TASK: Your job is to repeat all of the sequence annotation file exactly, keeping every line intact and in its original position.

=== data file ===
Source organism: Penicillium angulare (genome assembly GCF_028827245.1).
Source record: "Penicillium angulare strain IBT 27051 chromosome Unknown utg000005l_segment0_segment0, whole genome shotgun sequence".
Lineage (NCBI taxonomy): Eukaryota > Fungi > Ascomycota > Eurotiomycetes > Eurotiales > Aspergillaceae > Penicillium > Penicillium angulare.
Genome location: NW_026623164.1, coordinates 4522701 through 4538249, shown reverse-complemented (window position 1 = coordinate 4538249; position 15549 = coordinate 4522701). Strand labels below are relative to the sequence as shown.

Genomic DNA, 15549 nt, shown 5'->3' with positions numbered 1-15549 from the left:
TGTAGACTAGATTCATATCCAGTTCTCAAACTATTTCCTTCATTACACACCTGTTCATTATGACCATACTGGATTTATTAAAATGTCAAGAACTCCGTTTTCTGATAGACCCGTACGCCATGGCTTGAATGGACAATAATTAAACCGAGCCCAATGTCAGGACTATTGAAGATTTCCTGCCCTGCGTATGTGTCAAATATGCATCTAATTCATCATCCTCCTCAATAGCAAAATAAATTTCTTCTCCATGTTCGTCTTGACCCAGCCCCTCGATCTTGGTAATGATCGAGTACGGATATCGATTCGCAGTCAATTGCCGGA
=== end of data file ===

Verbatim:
Source organism: Penicillium angulare (genome assembly GCF_028827245.1).
Source record: "Penicillium angulare strain IBT 27051 chromosome Unknown utg000005l_segment0_segment0, whole genome shotgun sequence".
Lineage (NCBI taxonomy): Eukaryota > Fungi > Ascomycota > Eurotiomycetes > Eurotiales > Aspergillaceae > Penicillium > Penicillium angulare.
Genome location: NW_026623164.1, coordinates 4522701 through 4538249, shown reverse-complemented (window position 1 = coordinate 4538249; position 15549 = coordinate 4522701). Strand labels below are relative to the sequence as shown.

Genomic DNA, 15549 nt, shown 5'->3' with positions numbered 1-15549 from the left:
TGTAGACTAGATTCATATCCAGTTCTCAAACTATTTCCTTCATTACACACCTGTTCATTATGACCATACTGGATTTATTAAAATGTCAAGAACTCCGTTTTCTGATAGACCCGTACGCCATGGCTTGAATGGACAATAATTAAACCGAGCCCAATGTCAGGACTATTGAAGATTTCCTGCCCTGCGTATGTGTCAAATATGCATCTAATTCATCATCCTCCTCAATAGCAAAATAAATTTCTTCTCCATGTTCGTCTTGACCCAGCCCCTCGATCTTGGTAATGATCGAGTACGGATATCGATTCGCAGTCAATTGCCGGA